Graham: BTS, Blackpink signal K-pop's U.S. breakthrough
Language barriers be gone! Korean pop outfits prove pop music is universal
We don’t know what they’re saying, and it doesn’t matter at all.
Last weekend, the pop landscape was shaken by the official Stateside arrival of two K-pop sensations, the boy band BTS and the girl group Blackpink.
For many, it was an introduction to K-pop – that’s short for Korean pop, the genre that borrows from bubblegum pop, electronic dance music, hip-hop, rock and R&B – and a signifier that, more than ever, pop music is a global marketplace.
BTS made its “SNL” debut on Saturday, performing two songs, “Boy With Luv” and “Mic Drop,” and wowing audiences with its rapid fire, next-level choreography. Suddenly, every other "SNL" performance from this season seemed like it was unfolding in slow motion.
Blackpink, meanwhile, made its U.S. live debut with a performance at Coachella, which was streamed for free on YouTube and caused a major buzz across social media.
Converts have been crowing about the two groups in online fan circles for some time, and the groups have toppled major online records: this month, both groups held the YouTube record for most-played videos in a single day, first Blackpink with "Kill This Love," which racked up 56.7 million views in 24 hours, which was later crushed by BTS' Halsey-featuring "Boy With Luv," which earned 74.6 million first-day views. (Previously, Ariana Grande's "thank u, next" video held the YouTube record, with 55.4 million views its first day.)
Big questions remain about K-pop’s ultimate viability in the U.S. But the two performances were the groups’ first big test for mainstream crowds, and they were a sight to behold.
BTS has been bubbling under for several years. What’s at first striking about watching them perform is the sheer number of them: seven, which bucks the boy band magic number of five.
Throughout time, from Menudo to New Edition, New Kids on the Block to Backstreet Boys, *NSYNC to One Direction, five has proven to be the magic number for boy band personnel. BTS’ extra two members have increased the possibilities of the group’s choreography exponentially; they can form a long line, break up into groups of three and four and criss-cross each other, and perform all sorts of wild moves we never thought possible from our boy band teen idols. (And that’s two extra members for fans to obsess over, which is never a bad thing.)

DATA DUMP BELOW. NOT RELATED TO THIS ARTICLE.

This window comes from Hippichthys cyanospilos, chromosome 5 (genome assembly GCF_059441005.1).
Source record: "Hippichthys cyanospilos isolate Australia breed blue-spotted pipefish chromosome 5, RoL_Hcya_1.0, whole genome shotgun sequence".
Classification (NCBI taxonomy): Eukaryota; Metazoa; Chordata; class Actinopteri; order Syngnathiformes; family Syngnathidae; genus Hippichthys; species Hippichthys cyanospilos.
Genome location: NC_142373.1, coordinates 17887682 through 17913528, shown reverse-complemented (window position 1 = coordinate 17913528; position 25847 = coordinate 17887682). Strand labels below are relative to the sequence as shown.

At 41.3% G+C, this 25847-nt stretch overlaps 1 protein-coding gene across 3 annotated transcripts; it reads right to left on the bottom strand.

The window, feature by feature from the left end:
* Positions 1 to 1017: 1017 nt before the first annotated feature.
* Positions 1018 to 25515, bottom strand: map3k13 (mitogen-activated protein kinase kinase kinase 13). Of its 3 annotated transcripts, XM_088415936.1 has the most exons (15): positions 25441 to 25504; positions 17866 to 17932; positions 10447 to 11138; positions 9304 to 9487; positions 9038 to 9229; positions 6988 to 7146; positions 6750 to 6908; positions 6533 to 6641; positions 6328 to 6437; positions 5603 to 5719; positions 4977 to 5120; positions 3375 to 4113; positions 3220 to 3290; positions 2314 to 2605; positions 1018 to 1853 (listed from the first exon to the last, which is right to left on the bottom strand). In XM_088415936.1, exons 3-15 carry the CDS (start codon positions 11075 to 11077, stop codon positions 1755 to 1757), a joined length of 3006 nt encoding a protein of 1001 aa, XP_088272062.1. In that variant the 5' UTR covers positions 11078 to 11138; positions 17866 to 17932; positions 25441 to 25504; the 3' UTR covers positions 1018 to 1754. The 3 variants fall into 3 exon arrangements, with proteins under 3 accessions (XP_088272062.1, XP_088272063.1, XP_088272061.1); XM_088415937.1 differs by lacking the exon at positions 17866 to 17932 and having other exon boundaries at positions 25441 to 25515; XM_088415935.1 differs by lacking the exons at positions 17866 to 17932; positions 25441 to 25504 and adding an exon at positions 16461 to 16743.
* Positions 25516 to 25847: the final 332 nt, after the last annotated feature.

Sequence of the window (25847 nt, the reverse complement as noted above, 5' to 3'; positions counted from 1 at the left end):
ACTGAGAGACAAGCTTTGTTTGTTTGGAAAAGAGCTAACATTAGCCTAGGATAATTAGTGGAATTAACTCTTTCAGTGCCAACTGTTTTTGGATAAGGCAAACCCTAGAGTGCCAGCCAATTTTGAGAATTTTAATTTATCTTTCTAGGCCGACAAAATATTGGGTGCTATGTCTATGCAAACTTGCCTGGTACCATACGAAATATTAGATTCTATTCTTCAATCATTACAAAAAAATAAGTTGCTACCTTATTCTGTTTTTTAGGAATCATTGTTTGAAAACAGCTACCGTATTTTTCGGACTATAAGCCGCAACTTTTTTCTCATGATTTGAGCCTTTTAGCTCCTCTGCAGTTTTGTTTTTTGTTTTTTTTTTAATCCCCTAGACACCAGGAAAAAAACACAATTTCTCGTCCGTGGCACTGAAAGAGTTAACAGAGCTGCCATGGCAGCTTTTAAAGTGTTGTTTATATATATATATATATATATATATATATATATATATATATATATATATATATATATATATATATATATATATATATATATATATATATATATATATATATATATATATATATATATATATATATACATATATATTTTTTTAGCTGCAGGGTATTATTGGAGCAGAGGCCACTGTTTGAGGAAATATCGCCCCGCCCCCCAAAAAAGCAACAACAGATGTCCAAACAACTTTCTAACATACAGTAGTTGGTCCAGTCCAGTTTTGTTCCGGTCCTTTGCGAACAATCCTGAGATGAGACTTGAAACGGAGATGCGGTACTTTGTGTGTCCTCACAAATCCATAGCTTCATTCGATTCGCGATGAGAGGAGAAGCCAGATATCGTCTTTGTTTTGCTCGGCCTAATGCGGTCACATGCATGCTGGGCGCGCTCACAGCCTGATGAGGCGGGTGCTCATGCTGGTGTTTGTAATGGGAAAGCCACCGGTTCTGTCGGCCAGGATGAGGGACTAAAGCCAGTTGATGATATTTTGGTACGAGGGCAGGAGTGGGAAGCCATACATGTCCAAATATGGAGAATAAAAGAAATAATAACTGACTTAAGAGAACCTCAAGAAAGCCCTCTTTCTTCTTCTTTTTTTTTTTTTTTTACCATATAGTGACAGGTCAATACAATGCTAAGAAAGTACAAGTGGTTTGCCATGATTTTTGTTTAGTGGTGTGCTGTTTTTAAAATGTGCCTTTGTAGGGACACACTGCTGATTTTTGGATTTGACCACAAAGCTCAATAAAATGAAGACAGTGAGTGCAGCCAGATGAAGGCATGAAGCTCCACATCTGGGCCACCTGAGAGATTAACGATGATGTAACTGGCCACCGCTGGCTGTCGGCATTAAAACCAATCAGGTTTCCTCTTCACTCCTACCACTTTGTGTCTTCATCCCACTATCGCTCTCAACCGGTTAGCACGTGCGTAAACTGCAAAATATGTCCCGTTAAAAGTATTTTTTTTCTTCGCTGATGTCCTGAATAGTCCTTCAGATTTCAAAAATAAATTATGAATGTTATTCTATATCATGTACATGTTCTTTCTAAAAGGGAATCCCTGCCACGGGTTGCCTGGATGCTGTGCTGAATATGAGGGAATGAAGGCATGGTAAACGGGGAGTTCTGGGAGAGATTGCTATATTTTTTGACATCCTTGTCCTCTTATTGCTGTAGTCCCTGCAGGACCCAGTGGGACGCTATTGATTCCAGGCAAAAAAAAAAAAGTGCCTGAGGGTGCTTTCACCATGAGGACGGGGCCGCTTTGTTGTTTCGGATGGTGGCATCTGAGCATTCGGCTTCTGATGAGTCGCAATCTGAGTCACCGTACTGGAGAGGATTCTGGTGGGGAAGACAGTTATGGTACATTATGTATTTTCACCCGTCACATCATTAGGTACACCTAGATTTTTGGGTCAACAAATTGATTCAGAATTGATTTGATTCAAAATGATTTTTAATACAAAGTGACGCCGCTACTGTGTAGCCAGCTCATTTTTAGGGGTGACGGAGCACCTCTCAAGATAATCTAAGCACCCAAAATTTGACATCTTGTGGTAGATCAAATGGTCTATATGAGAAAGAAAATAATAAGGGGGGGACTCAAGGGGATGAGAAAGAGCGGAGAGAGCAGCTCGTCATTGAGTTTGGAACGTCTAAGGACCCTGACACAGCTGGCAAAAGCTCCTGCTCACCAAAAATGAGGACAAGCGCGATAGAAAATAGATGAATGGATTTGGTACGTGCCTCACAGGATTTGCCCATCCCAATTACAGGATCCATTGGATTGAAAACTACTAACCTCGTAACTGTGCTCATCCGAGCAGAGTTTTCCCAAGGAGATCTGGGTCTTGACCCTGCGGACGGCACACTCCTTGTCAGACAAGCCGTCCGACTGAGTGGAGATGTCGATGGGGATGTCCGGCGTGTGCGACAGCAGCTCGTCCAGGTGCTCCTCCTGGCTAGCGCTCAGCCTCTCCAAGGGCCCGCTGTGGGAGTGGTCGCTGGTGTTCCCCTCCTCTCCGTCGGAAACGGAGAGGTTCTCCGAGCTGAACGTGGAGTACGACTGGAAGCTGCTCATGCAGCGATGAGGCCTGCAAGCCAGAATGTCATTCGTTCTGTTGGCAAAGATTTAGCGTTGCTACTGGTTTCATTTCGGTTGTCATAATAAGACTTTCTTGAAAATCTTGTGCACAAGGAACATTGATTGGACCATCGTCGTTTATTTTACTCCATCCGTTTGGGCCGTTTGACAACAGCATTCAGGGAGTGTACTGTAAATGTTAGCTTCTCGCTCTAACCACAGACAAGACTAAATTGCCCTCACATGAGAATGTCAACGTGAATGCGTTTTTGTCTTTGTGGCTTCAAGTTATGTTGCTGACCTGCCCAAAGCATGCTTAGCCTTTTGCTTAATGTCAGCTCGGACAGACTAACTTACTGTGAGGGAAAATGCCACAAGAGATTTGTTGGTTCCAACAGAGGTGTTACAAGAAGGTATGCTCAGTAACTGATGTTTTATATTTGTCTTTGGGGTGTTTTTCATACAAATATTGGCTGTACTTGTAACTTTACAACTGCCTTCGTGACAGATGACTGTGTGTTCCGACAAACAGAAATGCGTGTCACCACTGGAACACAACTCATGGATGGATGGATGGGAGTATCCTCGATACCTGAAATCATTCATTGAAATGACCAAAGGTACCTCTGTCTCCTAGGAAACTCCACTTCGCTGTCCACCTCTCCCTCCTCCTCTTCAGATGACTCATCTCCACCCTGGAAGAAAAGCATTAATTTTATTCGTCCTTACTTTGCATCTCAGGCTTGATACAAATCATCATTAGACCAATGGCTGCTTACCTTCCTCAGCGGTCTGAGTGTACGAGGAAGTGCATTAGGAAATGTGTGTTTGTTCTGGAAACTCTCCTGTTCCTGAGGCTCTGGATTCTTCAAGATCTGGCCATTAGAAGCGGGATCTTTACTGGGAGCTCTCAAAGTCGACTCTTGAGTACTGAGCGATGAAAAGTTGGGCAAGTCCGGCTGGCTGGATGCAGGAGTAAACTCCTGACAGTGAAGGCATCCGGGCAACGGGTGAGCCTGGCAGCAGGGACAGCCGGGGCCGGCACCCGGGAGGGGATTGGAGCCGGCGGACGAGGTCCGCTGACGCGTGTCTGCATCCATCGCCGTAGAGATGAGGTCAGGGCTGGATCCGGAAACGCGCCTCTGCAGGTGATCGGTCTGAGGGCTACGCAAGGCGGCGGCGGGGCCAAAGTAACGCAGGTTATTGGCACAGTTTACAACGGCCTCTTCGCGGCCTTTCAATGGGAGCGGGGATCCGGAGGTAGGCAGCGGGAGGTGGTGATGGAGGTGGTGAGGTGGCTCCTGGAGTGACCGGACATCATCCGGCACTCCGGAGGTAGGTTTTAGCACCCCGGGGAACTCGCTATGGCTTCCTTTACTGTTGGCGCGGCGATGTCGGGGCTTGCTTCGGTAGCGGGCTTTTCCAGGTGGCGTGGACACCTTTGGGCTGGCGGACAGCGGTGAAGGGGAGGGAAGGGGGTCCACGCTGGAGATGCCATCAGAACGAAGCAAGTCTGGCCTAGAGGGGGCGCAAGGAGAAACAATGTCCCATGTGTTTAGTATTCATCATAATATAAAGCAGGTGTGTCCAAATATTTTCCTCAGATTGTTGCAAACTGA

There are four members of Blackpink, and they kind of look like the “Mean Girls” cast if they were Korean pop stars. They’re sleek, stylish and a little standoffish; if the Spice Girls wanted you to get with their friends, Blackpink looks like they’d rather you left them alone. But that’s what makes them cool.
K-pop, as a genre, has been around since the 1990s, but BTS and Blackpink are the first two groups to make major waves in the U.S. (Both groups are touring the U.S. in coming weeks, playing arenas and stadiums; BTS has two dates each booked at the homes of the Chicago Bears and the New York Giants.)
Technology and the Internet are a huge reason they’ve been able to make inroads here: In the '90s, access to music was limited to what MTV and the radio would air, and what CDs were carried at your local record store. Sure, you could seek out import copies of albums from your local Tower Records, but it was much harder than it is today, when YouTube and Spotify give listeners access to music from around the world at the push of a button.
Additionally, the timing is right for a boy band breakthrough. Every generation needs its teen idol boy band to keep the pop machine churning, and it’s been several years since One Direction parted ways. BTS has slid into that slot, and the group is bringing something different, something culturally exotic to the table. It’s new. And if BTS created a wave, Blackpink has been able to ride it, offering a female counterpoint to BTS’ energy.
Last summer, the popularity of “Crazy Rich Asians” – which earned $174 million at the North American box office, higher than “Mary Poppins Returns” – proved the potential audience for Asian entertainment in the U.S. True, “Crazy Rich Asians” was filmed in English and made for American audiences, but it showed the viability of a market that had been untapped in movies for decades. BTS and Blackpink are looking to do the same thing for music.
One major difference is the language barrier. But the feelings the two groups tap into and evoke are universal. You don’t have to understand exactly what BTS is saying to understand what they’re saying. Pop is pop, and both groups make catchy, hook-filled hits. (Did what *NSYNC said matter as much as how they were saying it? Survey says: no.)
Ultimately, will Korean groups flood the U.S. charts? Not likely. But watching BTS and Blackpink perform, you could feel the ground rumble underneath your feet. Change has arrived, right on time.